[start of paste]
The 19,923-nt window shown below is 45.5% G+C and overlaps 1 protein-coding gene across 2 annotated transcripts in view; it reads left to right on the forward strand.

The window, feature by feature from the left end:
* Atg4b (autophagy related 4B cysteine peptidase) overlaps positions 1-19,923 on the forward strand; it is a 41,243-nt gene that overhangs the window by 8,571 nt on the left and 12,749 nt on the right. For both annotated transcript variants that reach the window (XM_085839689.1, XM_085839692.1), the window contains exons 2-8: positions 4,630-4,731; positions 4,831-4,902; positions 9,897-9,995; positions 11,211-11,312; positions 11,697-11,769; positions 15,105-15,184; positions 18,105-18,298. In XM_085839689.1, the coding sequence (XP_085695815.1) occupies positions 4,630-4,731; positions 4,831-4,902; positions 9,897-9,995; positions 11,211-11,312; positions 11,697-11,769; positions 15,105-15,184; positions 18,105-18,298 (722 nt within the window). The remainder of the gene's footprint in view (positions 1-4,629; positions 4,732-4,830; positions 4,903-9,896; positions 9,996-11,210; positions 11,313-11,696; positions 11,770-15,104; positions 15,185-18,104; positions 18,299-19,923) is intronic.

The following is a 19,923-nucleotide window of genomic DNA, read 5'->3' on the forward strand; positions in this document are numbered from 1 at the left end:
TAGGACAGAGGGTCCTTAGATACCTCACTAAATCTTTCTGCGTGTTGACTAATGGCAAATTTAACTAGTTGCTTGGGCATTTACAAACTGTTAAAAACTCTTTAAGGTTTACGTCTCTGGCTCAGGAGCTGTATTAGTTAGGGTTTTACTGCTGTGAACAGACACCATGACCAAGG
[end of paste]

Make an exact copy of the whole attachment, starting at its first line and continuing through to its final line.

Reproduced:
The 19,923-nt window shown below is 45.5% G+C and overlaps 1 protein-coding gene across 2 annotated transcripts in view; it reads left to right on the forward strand.

The window, feature by feature from the left end:
* Atg4b (autophagy related 4B cysteine peptidase) overlaps positions 1-19,923 on the forward strand; it is a 41,243-nt gene that overhangs the window by 8,571 nt on the left and 12,749 nt on the right. For both annotated transcript variants that reach the window (XM_085839689.1, XM_085839692.1), the window contains exons 2-8: positions 4,630-4,731; positions 4,831-4,902; positions 9,897-9,995; positions 11,211-11,312; positions 11,697-11,769; positions 15,105-15,184; positions 18,105-18,298. In XM_085839689.1, the coding sequence (XP_085695815.1) occupies positions 4,630-4,731; positions 4,831-4,902; positions 9,897-9,995; positions 11,211-11,312; positions 11,697-11,769; positions 15,105-15,184; positions 18,105-18,298 (722 nt within the window). The remainder of the gene's footprint in view (positions 1-4,629; positions 4,732-4,830; positions 4,903-9,896; positions 9,996-11,210; positions 11,313-11,696; positions 11,770-15,104; positions 15,185-18,104; positions 18,299-19,923) is intronic.

The following is a 19,923-nucleotide window of genomic DNA, read 5'->3' on the forward strand; positions in this document are numbered from 1 at the left end:
TAGGACAGAGGGTCCTTAGATACCTCACTAAATCTTTCTGCGTGTTGACTAATGGCAAATTTAACTAGTTGCTTGGGCATTTACAAACTGTTAAAAACTCTTTAAGGTTTACGTCTCTGGCTCAGGAGCTGTATTAGTTAGGGTTTTACTGCTGTGAACAGACACCATGACCAAGG